NOV 24 2010



South Korea Wednesday pulled the bodies of two civilians from wreckage left by North Korea's bombardment of a border island, fuelling calls for revenge on what one newspaper called a "mad dog" regime.

The United States and South Korea announced a joint naval show of force including a US aircraft carrier to deter the North, which killed a total of four people in its first shelling attack on civilians since the 1950-53 war.

Coastguards searching shattered buildings on Yeonpyeong island found the bodies of the two elderly building workers a day after two marines were confirmed dead and 18 other people injured.

Pressure rose on Beijing to rein in its wayward ally Pyongyang, which again asserted that Seoul had provoked the clash.

South Korea, after decrying an "inhumane atrocity" against defenceless civilians, said it was suspending promised flood aid to North Korea. It has already called off talks on reuniting families split since the war.

The bombardment of Yeonpyeong, which lies near the disputed inter-Korean Yellow Sea border, sent panicked civilians fleeing and fuelled anxiety about North Korea's intentions days after a new nuclear programme came to light.

Japan's Prime Minister Naoto Kan called on China to use its "significant influence over North Korea" to reduce tensions.

A White House statement said President Barack Obama telephoned his counterpart Lee Myung-Bak to declare that the United States "stands shoulder to shoulder" with South Korea, which is home to 28,500 US troops.

The four-day joint naval exercise will start Sunday in the Yellow Sea, and involve a strike group headed by the carrier USS George Washington, US Forces Korea said.

It said the drill was planned well before the "unprovoked artillery attack" but it demonstrated the US "commitment to regional stability through deterrence".

Outraged Seoul newspapers urged the government to hit back.

"A club is the only medicine for a mad dog," Dong-A Ilbo said, calling the shelling a "war crime" that demanded a military riposte.

South Korea said it would deploy more artillery on Yeonpyeong after officials announced that the North had fired up to 170 shells, of which 80 hit the island burning down 19 homes and other buildings and setting forests and fields ablaze.

Local officials who visited the island released graphic photos of scorched and ruined buildings, with debris littering the streets.

At least 700 people have fled Yeonpyeong, which is home to more than 1,500 civilians and a permanent military base.

The attack "targeted our land and attacked civilians", President Lee was quoted by his spokesman as saying as he ordered military reinforcements for five frontline islands.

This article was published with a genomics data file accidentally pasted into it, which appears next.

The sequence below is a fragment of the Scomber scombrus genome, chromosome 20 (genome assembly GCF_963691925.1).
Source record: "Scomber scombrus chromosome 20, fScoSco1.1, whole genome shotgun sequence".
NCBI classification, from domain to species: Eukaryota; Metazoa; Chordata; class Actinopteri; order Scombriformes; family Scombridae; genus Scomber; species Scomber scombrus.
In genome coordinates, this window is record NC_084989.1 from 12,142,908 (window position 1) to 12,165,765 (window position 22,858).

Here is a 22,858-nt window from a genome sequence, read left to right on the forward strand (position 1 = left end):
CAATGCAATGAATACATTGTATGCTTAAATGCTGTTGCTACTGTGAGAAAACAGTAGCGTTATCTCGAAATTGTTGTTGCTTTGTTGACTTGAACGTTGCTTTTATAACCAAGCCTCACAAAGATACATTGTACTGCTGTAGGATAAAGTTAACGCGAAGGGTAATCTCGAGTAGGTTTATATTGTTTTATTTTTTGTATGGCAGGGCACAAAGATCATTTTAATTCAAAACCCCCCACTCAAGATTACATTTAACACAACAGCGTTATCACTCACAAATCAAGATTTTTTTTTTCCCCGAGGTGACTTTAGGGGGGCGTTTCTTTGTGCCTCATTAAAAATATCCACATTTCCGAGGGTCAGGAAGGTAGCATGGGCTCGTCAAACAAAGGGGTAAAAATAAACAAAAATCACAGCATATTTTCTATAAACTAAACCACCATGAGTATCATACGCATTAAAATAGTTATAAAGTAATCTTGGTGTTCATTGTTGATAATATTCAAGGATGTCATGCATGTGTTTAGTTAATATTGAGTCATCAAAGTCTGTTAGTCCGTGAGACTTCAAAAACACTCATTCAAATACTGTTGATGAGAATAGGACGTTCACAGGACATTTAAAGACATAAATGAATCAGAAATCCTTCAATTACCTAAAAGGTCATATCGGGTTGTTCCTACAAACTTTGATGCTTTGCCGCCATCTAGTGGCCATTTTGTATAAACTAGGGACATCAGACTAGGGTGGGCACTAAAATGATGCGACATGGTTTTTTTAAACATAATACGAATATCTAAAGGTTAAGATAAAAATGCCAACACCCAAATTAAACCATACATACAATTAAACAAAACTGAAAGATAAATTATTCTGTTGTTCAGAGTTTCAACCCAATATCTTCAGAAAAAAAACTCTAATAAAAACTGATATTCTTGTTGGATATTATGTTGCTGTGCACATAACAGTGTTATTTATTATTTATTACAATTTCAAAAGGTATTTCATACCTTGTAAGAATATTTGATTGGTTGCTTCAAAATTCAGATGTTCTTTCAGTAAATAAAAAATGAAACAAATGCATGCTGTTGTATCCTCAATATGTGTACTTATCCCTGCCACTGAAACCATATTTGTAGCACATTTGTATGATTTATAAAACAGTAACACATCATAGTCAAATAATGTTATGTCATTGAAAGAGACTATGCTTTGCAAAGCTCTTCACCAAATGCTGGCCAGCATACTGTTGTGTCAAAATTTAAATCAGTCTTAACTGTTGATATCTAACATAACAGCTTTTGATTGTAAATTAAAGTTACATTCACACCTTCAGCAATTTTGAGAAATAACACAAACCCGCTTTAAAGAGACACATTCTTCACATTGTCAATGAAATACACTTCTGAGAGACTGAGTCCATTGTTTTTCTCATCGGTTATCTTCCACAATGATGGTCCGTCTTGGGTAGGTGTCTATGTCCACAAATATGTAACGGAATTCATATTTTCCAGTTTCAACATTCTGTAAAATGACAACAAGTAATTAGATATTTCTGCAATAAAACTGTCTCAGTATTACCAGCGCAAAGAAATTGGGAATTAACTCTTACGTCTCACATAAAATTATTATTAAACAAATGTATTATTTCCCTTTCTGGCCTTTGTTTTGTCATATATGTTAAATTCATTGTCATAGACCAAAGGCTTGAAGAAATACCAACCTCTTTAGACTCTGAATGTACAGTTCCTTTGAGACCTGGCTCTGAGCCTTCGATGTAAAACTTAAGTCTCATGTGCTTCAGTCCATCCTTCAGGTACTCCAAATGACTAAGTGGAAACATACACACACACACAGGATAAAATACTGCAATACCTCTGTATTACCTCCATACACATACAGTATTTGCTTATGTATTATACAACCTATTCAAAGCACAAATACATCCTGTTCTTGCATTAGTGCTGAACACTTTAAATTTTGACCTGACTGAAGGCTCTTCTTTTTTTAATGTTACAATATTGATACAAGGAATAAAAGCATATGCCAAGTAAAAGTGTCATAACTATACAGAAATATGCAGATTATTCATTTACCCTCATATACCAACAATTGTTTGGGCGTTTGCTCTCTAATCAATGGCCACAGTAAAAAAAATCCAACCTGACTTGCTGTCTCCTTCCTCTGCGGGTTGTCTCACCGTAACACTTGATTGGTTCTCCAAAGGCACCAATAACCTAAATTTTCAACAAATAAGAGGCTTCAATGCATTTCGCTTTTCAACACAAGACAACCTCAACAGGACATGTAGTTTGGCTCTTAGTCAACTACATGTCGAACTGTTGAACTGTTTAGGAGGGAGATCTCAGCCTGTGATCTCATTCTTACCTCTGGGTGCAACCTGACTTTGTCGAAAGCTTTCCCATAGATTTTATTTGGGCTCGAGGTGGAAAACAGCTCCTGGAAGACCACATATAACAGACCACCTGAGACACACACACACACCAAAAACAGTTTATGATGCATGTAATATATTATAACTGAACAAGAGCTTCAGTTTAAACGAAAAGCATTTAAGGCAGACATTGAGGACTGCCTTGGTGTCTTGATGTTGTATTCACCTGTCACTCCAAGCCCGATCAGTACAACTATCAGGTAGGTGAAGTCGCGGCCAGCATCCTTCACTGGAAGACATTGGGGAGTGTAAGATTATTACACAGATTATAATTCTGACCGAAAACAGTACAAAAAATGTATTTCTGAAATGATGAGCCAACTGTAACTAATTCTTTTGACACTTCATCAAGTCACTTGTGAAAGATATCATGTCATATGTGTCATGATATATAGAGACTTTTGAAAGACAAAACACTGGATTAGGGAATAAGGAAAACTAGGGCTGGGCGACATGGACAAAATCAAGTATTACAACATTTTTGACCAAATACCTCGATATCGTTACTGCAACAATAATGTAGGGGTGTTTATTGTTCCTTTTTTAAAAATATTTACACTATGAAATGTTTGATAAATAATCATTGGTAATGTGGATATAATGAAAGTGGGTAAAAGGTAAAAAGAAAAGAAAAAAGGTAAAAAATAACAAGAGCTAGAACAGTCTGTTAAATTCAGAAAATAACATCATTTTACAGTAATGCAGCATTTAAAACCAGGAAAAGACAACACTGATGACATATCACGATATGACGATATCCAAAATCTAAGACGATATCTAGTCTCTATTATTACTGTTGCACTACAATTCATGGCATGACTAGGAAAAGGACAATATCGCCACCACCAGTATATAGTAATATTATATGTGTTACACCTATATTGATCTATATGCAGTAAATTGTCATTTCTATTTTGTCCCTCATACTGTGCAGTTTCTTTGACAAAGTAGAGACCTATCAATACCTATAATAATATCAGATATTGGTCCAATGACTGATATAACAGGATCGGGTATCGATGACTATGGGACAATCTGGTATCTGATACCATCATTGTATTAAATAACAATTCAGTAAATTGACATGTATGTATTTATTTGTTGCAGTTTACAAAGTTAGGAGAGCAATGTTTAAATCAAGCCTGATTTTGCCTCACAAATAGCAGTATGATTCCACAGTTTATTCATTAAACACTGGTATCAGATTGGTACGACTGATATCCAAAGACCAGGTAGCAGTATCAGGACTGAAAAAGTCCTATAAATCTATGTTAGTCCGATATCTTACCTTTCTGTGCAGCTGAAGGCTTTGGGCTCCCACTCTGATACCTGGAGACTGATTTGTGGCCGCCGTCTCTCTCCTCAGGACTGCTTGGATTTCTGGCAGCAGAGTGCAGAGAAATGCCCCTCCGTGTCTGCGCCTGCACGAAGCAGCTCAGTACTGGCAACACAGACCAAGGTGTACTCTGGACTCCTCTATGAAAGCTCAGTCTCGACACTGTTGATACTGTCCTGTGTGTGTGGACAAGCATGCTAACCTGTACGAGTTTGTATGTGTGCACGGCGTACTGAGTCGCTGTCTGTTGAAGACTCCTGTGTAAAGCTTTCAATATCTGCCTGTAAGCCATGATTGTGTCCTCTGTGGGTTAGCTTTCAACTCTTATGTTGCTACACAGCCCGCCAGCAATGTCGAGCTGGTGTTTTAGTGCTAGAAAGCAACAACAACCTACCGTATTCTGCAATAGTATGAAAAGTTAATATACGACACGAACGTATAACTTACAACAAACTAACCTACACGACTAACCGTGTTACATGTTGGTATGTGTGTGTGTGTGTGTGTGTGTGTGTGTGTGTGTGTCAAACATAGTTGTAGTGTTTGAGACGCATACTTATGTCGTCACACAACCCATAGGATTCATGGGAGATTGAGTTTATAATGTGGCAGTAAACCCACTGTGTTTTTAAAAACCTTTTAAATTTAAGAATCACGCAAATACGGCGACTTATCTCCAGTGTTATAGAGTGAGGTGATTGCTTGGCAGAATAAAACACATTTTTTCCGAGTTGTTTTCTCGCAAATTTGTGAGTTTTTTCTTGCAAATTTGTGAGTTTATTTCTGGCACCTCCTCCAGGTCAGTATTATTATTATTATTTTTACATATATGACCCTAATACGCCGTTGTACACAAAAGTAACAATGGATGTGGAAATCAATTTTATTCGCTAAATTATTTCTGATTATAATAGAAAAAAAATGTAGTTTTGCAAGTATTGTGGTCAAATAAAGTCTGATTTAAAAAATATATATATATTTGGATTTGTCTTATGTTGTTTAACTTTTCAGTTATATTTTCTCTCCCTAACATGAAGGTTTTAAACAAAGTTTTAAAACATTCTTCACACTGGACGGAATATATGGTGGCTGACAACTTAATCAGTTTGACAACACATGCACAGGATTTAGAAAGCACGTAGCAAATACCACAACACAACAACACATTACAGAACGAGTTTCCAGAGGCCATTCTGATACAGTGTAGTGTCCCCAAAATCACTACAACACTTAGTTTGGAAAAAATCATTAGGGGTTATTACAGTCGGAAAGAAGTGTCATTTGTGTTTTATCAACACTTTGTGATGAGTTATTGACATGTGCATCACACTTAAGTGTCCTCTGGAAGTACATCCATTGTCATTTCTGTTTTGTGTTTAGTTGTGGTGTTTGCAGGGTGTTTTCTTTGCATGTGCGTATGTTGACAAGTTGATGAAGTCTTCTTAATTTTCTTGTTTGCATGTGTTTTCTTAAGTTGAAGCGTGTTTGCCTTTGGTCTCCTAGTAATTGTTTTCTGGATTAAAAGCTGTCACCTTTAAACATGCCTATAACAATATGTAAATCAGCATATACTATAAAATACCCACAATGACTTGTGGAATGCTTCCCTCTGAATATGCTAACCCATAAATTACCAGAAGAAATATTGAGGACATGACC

"The number of victims may be small but the meaning is far bigger."

Defence Minister Kim Tae-Young pledged to revise the code of engagement to ensure troops respond more strongly in any future clash. On Tuesday the South fired 80 rounds back at the North's coastal artillery batteries.

China -- North Korea's main ally and economic prop -- has expressed concern but not publicly criticised the North. Its media have given generally sympathetic coverage to Pyongyang's version of events.

The North criticised the South for scrapping the planned talks on family reunions. It repeated claims that Seoul provoked the artillery attack by firing into the North's territory.

The firing came after North Korea's disclosure of an apparently operational uranium enrichment plant -- a potential way of building a nuclear bomb.

It also comes as North Korea prepares for an eventual succession from Kim Jong-Il to his youngest son Jong-Un.

"We judged that after revealing the new uranium enrichment facility on November 12, North Korea made the artillery attack to give Kim Jong-Un the status of a strong leader," minister Kim told parliament.

China is under mounting pressure to intervene, despite its reluctance to do anything to destabilise the regime in Pyongyang.

"We should ask China, which has significant influence over North Korea, to make efforts to jointly restrain North Korean actions," Kan said.

Australia called the "outrageously provocative" shelling a threat to the entire region's stability and Foreign Minister Kevin Rudd said: "I believe it's important now for China to bring all of its influence to bear on North Korea."

Tensions have been high since the deadly sinking of a South Korean warship in March, which Seoul blamed on a North Korean torpedo attack. Pyongyang rejects the charge.






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